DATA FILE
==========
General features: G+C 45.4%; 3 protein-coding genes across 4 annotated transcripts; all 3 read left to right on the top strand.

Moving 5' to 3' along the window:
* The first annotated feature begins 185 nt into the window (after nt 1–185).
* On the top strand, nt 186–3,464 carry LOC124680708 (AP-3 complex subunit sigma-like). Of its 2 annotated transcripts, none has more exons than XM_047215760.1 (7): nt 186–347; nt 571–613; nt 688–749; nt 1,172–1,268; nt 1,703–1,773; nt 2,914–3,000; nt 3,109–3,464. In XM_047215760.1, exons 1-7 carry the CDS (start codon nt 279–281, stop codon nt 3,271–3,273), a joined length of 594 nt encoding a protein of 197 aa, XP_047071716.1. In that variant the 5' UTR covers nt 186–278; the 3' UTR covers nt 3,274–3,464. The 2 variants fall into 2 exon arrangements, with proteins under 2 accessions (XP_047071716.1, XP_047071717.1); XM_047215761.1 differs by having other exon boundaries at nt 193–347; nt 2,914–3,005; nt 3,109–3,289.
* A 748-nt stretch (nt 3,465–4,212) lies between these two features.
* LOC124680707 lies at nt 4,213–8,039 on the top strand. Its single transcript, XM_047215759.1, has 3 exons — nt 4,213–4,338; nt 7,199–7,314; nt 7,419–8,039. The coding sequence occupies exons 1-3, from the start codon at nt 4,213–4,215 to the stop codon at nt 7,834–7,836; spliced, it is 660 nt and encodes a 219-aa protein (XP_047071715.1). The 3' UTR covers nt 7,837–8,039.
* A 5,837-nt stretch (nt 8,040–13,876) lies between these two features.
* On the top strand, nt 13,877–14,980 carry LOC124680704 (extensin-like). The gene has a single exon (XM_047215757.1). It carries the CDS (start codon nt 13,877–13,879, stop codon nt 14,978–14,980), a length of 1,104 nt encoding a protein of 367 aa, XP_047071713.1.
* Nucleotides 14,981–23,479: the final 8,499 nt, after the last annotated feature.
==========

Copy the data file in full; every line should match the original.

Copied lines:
General features: G+C 45.4%; 3 protein-coding genes across 4 annotated transcripts; all 3 read left to right on the top strand.

Moving 5' to 3' along the window:
* The first annotated feature begins 185 nt into the window (after nt 1–185).
* On the top strand, nt 186–3,464 carry LOC124680708 (AP-3 complex subunit sigma-like). Of its 2 annotated transcripts, none has more exons than XM_047215760.1 (7): nt 186–347; nt 571–613; nt 688–749; nt 1,172–1,268; nt 1,703–1,773; nt 2,914–3,000; nt 3,109–3,464. In XM_047215760.1, exons 1-7 carry the CDS (start codon nt 279–281, stop codon nt 3,271–3,273), a joined length of 594 nt encoding a protein of 197 aa, XP_047071716.1. In that variant the 5' UTR covers nt 186–278; the 3' UTR covers nt 3,274–3,464. The 2 variants fall into 2 exon arrangements, with proteins under 2 accessions (XP_047071716.1, XP_047071717.1); XM_047215761.1 differs by having other exon boundaries at nt 193–347; nt 2,914–3,005; nt 3,109–3,289.
* A 748-nt stretch (nt 3,465–4,212) lies between these two features.
* LOC124680707 lies at nt 4,213–8,039 on the top strand. Its single transcript, XM_047215759.1, has 3 exons — nt 4,213–4,338; nt 7,199–7,314; nt 7,419–8,039. The coding sequence occupies exons 1-3, from the start codon at nt 4,213–4,215 to the stop codon at nt 7,834–7,836; spliced, it is 660 nt and encodes a 219-aa protein (XP_047071715.1). The 3' UTR covers nt 7,837–8,039.
* A 5,837-nt stretch (nt 8,040–13,876) lies between these two features.
* On the top strand, nt 13,877–14,980 carry LOC124680704 (extensin-like). The gene has a single exon (XM_047215757.1). It carries the CDS (start codon nt 13,877–13,879, stop codon nt 14,978–14,980), a length of 1,104 nt encoding a protein of 367 aa, XP_047071713.1.
* Nucleotides 14,981–23,479: the final 8,499 nt, after the last annotated feature.